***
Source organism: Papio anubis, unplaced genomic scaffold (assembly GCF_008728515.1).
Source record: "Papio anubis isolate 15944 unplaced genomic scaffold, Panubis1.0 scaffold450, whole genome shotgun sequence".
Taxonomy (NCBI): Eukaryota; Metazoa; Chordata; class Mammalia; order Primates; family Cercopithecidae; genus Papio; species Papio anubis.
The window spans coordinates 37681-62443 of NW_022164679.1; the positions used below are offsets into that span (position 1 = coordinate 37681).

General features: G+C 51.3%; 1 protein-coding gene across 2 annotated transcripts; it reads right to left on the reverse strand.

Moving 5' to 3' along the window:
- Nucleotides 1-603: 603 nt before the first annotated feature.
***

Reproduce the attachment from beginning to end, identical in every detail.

Source organism: Papio anubis, unplaced genomic scaffold (assembly GCF_008728515.1).
Source record: "Papio anubis isolate 15944 unplaced genomic scaffold, Panubis1.0 scaffold450, whole genome shotgun sequence".
Taxonomy (NCBI): Eukaryota; Metazoa; Chordata; class Mammalia; order Primates; family Cercopithecidae; genus Papio; species Papio anubis.
The window spans coordinates 37681-62443 of NW_022164679.1; the positions used below are offsets into that span (position 1 = coordinate 37681).

General features: G+C 51.3%; 1 protein-coding gene across 2 annotated transcripts; it reads right to left on the reverse strand.

Moving 5' to 3' along the window:
- Nucleotides 1-603: 603 nt before the first annotated feature.